The amount of under-reported iron and steel production represents slightly less than 5 percent of the total. However, the misinformation has served to mask any quantitative assessment of the amount of extra air and water pollution which was being put into the country in recent years.

It is difficult to understand how the steel sector’s reporting system failed so badly. The industry supplies a plethora of information which is poured over and evaluated in great detail by the press and other institutions – specifically designed to prepare strategies for the future.

Perhaps the growing private steel sector in China needs to be given the same degree of scrutiny as that sustained the publicly owned mills.

Source: MEPS China Steel Review – November Edition


In 2011, MEPS reported its belief that the National Bureau of Statistics figures for China’s crude steel production understated the actual output by approximately 6 percent. This fact was subsequently acknowledged by a senior member of the China Iron and Steel Association but no action appears to have been taken in the interim to change the situation.

Recently, Mr Xu Lejiang , Chairman of Baosteel Group, is reported to have stated that China’s crude steel production, in 2013, was 822 million tonnes. This was further reinforced in a recently published article by Mysteel, that an unnamed source had disclosed that up to 70 million tonnes of steelmaking capacity is unreported. By contrast, the latest figure issued by the country’s National Bureau of Statistics is 785 million tonnes.

Mr Xu’s assessment of crude steel output, in 2013, is broadly in line with MEPS latest calculated minimum figure of 815 million tonnes, published in the latest issue of MEPS CHINA STEEL REVIEW. Perhaps the disclosures from the two local steel sector experts will generate action from the authorities responsible for providing production statistics for the steel industry in China.

It is not satisfactory to have doubts about the accuracy of steel production statistics – particularly, for a country as large as China’s with its importance to the global mining sector and steel supply. Moreover, how can the authorities make meaningful decisions about investment, rationalisation, emissions control, privatisation issues etc for an industry in which there is no consensus about the most basic statistic – the level of output?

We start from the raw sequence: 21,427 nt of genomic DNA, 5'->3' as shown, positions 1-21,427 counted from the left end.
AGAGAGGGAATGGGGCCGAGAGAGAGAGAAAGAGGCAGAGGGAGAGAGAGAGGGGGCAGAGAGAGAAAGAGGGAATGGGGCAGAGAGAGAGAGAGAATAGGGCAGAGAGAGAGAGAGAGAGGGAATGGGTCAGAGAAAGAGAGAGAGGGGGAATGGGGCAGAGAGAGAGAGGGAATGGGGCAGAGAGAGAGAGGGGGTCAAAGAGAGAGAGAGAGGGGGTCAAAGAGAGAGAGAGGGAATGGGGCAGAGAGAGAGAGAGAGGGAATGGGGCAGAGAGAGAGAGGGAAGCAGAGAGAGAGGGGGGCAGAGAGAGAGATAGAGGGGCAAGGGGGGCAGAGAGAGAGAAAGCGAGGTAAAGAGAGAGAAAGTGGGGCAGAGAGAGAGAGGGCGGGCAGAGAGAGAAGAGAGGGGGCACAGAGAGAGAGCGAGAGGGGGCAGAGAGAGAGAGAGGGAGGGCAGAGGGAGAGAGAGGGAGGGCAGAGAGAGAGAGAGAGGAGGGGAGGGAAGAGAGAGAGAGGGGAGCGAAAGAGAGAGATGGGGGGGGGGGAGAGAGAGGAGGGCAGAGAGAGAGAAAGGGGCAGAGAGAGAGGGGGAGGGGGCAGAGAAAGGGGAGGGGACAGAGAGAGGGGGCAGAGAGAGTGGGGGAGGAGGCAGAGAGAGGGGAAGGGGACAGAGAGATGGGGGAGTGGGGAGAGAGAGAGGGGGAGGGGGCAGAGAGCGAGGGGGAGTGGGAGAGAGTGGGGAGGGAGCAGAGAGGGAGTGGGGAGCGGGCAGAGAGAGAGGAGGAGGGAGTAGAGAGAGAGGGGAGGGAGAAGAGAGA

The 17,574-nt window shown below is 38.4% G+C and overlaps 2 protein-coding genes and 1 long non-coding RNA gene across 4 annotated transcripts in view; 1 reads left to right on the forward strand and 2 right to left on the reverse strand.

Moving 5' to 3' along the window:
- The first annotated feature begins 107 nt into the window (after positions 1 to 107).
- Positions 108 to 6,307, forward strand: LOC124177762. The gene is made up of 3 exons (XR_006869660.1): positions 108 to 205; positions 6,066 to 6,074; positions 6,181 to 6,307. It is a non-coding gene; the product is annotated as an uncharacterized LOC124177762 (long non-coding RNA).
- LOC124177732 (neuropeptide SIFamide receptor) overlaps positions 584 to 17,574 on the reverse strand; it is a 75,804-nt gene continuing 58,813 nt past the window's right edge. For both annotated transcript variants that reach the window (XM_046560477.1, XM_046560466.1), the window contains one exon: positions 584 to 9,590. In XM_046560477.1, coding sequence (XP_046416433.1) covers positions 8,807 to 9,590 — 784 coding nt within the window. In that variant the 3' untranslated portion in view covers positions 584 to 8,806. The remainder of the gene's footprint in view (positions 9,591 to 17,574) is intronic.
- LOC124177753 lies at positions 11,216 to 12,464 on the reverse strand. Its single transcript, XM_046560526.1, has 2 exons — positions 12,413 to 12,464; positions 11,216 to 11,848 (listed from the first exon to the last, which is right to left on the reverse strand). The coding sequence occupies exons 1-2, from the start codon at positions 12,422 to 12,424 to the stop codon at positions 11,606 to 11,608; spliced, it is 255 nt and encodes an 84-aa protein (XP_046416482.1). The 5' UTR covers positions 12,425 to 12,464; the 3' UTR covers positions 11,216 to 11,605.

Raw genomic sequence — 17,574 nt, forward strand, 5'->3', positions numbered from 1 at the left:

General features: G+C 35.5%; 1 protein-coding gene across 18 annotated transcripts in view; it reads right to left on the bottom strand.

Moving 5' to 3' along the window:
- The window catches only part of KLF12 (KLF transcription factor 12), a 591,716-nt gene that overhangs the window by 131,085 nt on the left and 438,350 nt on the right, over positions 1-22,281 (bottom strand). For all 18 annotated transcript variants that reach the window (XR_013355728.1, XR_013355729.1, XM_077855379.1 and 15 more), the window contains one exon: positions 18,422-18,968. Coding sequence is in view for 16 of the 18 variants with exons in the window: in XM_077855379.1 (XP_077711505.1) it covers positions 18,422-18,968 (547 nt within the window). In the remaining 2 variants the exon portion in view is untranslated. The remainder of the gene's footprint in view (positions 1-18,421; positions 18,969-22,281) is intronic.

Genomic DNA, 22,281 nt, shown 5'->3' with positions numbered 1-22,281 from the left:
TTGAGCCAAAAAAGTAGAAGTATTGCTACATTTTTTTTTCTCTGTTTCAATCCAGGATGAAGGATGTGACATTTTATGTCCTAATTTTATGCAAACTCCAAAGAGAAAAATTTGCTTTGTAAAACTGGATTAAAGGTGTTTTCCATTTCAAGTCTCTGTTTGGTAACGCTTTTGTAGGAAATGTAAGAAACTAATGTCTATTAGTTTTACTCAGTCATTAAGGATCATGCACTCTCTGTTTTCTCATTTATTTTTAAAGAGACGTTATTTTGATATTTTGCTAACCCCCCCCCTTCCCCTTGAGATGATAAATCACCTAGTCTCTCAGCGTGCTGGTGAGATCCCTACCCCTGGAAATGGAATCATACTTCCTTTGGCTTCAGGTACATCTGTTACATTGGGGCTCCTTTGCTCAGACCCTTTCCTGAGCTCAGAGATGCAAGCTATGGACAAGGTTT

It is even more surprising when one considers the amount of analysis that takes place, almost on a daily basis, about the industry. Production from a part of the industry is reported three times every month. Percentage changes are analysed to two decimal places and the results reported in the press.

Steel prices are collected and published daily by a number of different organisations. We see futures contracts for steel products and raw materials. All this activity takes place with no concern for the accuracy of the industry’s production data.

Why do the authorities allow this situation to continue? MEPS highlighted the problem three years ago. It has now been confirmed by two steel industry insiders. It is not surprising that the sector was allowed to over-invest in steel manufacturing when the authorities fail to monitor accurately the size of a key matrix – the country’s output.

Source: MEPS China Steel Review – August Edition


World crude steel output is forecast at 1655 million tonnes this year, according to MEPS (International) Ltd. This equates to a rise of 2.7 percent over the previous all-time high figure in 2013. China will continue to be the main driver for expansion, despite a WSOPiedeceleration in growth.

Most regions saw their production fall last year. In 2014, noticeable gains are predicted in the EU and South Korea. Only marginally increases are envisaged in Other Europe, CIS and the Americas. Output rises in India are projected to be below the country’s vast potential. Solid expansion will continue in the Middle East, although the region’s share of global growth is expected to be just 3.4 percent.

Source: MEPS World Steel Outlook Quarter 2-2014